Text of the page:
'We'll never be the same,' after police sniff hydroponic tomato garden
A family in America’s heartland was traumatized when local cops invaded their home, battering ram in hand, searching for marijuana based on their purchase of hydroponic gardening equipment to raise tomatoes.
Bob Harte, a former CIA employee, found himself flat on his stomach in his Kansas City home after a swarm of armed deputies from Johnson County, with guns drawn, invaded his home one morning, freaking out his wife, Addie, and their two kids – a girl in kindergarten and a boy in the seventh grade. Having seen enough TV crime shows, the teenager instinctively put his hands up.
The officers would only say they were searching for narcotics.
“You take the Constitution, the Bill of Rights, all the rights you expect to have – when they come in like that, the only right you have is not to get shot if you cooperate,” Harte told the Washington Post about the raid April 20, 2102. “They open that door, your life is on the line.”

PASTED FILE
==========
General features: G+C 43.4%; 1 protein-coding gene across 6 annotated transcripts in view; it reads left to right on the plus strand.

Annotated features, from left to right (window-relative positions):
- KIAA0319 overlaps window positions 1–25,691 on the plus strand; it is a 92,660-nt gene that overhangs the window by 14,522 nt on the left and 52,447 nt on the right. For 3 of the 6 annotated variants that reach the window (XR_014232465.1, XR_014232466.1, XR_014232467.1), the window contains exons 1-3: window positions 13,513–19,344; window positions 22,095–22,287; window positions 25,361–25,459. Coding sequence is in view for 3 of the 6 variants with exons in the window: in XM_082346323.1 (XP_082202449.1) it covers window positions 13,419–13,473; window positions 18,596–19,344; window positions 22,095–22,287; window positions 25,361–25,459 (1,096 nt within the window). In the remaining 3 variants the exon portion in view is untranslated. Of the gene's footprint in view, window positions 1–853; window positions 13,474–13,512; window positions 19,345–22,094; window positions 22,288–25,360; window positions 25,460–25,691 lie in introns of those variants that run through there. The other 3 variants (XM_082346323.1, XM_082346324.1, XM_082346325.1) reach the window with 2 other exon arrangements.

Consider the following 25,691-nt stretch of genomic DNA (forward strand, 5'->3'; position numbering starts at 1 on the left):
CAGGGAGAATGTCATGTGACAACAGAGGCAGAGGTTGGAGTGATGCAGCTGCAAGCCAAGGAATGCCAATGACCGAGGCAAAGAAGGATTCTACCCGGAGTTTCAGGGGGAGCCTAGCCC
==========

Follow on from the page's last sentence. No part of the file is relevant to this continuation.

After five years, the Hartes’ efforts to get satisfaction through federal lawsuits have failed. But last week they got the news that a three-judge panel of the U.S. 10th Circuit Court of Appeal ruled the case could move forward.
The ruling blasted authorities for laziness and possible fabrication, the kind of overzealous police work that entangles innocent people – especially hydroponic gardeners.